This pure market-research technique of asking people how they intend to vote and their views on issues, before anonymising the data, is crucial to building the statistical models that assist in the creation of sophisticated databases, such as Voter Vault, to identify where swing voters live.
The Liberal Democrats claim rivals are following up this permissible market research with suggestions that people should support a particular party. They also say the data is not being anonymised and that 'research' is being followed up with mailshots or visits to the person's home. 'We have received 30 complaints and are looking into them,' said an IC spokesman.
On the day that the election was officially announced, the IC sent an eight-page document to each of the parties outlining how the Data Protection Act affects the use of direct marketing via the telephone, post and email.
It would seem difficult, however, to prove that a canvasser's visit or a letter was linked to a research call.
The Liberal Democrats say they are the only party to have removed the numbers registered with the TPS from its telephone list.
The party does have a call centre, but Walkington claims it is 'nothing on the centralised and voter-distant scale being used by the Labour and Conservative Parties'.
The parties are, however, free to call those people not signed up to the TPS. The Conservatives are even calling through with pre-recorded messages from Michael Howard to some homes.
Yale University professor Alan Gerber, who has conducted dozens of experiments on direct marketing in the US, says that, unlike long 'conversational phone calls' from volunteers, so-called automated 'robo calls' from politicians or celebrities have no discernible impact on turnout. As a caveat, Gerber points out that there is no evidence of first-time effect as the method has not been used before in a UK election.
After precision marketing, the second major innovation to emerge during the recent US elections was the use of the resulting databases to drive personal household visits or telephone calls. 'Really effective campaigns use volunteers or heavily coached call centre staff to make unrushed calls. They are unscripted and have a more personal touch,' says Gerber.
Despite all the attention US presidential candidate Howard Dean received for his online election campaign, which attracted hordes of volunteers and raised more money than any Democratic presidential campaign in history, there are few signs so far that the UK parties are exploiting the data-gathering potential of their websites to the fullest.
Interactive Prospect Targeting (IPT) is a digital-marketing services company that collects consumer data over the internet. The company says that its EmailTracker service, which helps marketers monitor competitors' email marketing, has showed a low level of activity by the three main parties in the weeks leading up to the election.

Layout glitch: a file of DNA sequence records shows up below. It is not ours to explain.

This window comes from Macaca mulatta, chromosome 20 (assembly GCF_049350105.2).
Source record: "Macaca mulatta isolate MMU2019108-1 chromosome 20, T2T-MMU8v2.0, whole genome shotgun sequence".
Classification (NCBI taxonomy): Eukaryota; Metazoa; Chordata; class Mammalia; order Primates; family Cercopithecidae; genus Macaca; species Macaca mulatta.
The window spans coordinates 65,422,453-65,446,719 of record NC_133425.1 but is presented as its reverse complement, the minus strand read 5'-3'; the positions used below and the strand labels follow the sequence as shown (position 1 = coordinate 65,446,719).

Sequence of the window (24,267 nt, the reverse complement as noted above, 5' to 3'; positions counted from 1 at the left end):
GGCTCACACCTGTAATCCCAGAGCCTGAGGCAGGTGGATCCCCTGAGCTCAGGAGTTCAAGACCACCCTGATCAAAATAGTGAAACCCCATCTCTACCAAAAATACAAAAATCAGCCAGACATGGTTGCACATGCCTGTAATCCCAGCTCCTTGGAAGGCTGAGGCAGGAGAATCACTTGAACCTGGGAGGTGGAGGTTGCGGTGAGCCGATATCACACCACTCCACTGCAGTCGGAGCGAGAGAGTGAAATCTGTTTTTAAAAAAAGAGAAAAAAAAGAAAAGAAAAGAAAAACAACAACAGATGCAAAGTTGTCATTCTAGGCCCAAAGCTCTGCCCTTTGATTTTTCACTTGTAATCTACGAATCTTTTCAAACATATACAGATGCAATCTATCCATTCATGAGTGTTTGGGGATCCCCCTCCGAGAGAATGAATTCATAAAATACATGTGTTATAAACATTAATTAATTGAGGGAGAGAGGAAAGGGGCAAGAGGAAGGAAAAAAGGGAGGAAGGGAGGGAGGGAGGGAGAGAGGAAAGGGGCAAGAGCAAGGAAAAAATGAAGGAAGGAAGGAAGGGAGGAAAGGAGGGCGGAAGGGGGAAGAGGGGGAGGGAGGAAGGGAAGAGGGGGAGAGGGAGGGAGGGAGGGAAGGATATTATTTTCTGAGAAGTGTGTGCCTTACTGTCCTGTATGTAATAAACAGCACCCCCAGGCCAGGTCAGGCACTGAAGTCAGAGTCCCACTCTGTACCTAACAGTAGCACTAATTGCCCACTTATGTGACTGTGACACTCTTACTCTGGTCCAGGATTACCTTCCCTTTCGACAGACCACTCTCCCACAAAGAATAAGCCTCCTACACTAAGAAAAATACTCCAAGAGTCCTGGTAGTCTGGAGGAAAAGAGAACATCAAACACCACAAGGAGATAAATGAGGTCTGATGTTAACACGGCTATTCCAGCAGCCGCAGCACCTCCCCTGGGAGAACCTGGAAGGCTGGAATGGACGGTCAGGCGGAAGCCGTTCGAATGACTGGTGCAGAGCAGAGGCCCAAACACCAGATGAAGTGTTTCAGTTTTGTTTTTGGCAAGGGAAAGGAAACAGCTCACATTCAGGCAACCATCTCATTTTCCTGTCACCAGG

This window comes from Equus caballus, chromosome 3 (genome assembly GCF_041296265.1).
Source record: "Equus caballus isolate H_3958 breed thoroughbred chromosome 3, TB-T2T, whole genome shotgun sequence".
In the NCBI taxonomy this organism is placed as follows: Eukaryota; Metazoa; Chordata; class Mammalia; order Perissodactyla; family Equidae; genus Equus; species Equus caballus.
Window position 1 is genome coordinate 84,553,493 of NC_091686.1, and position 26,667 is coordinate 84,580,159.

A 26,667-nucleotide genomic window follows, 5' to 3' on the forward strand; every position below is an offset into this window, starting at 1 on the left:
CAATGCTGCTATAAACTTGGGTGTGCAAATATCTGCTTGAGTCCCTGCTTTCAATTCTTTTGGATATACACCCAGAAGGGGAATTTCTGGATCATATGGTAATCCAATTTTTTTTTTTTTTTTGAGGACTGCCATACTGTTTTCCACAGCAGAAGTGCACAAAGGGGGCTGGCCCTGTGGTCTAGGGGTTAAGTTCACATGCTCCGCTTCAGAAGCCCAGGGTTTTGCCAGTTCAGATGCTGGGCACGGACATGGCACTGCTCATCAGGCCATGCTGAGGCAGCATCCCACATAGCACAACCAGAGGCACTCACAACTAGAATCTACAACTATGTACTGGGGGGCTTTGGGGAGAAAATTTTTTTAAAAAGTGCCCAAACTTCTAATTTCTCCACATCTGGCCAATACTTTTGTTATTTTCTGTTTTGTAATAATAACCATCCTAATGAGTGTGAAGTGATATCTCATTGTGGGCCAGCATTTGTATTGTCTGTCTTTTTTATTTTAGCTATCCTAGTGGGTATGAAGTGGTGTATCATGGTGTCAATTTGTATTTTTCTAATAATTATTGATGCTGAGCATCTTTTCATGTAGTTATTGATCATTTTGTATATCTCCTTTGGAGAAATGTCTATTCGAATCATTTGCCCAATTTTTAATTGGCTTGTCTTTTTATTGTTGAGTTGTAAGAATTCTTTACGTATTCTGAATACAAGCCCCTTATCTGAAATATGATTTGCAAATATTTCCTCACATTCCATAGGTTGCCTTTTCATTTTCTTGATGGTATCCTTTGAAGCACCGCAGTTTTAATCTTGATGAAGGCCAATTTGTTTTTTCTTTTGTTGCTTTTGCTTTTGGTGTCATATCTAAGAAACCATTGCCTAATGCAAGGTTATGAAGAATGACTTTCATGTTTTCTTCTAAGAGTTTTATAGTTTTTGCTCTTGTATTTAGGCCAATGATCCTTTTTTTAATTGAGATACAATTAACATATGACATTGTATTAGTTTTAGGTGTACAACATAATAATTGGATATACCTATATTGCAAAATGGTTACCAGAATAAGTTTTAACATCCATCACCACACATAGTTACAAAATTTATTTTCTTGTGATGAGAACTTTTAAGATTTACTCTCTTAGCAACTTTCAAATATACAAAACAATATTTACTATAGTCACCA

In terms of data-collection potential, both the Conservatives and the Labour websites ask surfers wishing to receive party news to supply their email address, name and, crucially, their postcode, which enables the parties to identify where they live and flesh out a profile by using consumer lifestyle and credit data. The Liberal Democrats, however, only ask for the user's email address.
Although all three websites encourage surfers to sign up for email newsletters, in the two weeks leading up to the election announcement, only the Liberal Democrats sent out any. On the day of the announcement, however, general emails in the name of Tony Blair and Michael Howard were sent out.
As the election gets going, it is likely that the parties will start sending newsletters to those who have expressed interest in topics including the economy, crime, education and health. However, only the Liberal Democrats have invested in internet advertising this year, according to Thomson Intermedia.
With the election predicted to be far closer than those in 1997 and 2001, it seems the effective use of targeted marketing to win over undecided voters could be the key to victory.
CASE STUDY - Voter Vault database and the US election
Belief can be predicted by buying behaviour. This is the premise behind Voter Vault, the database that helped the Republicans win crucial swing states such as Ohio in November's US presidential election, and is now in use by the Conservatives.
Although direct techniques have featured in US campaigns for years, those employed in November were unusual in their precision. Traditionally, campaigns operated at ward level.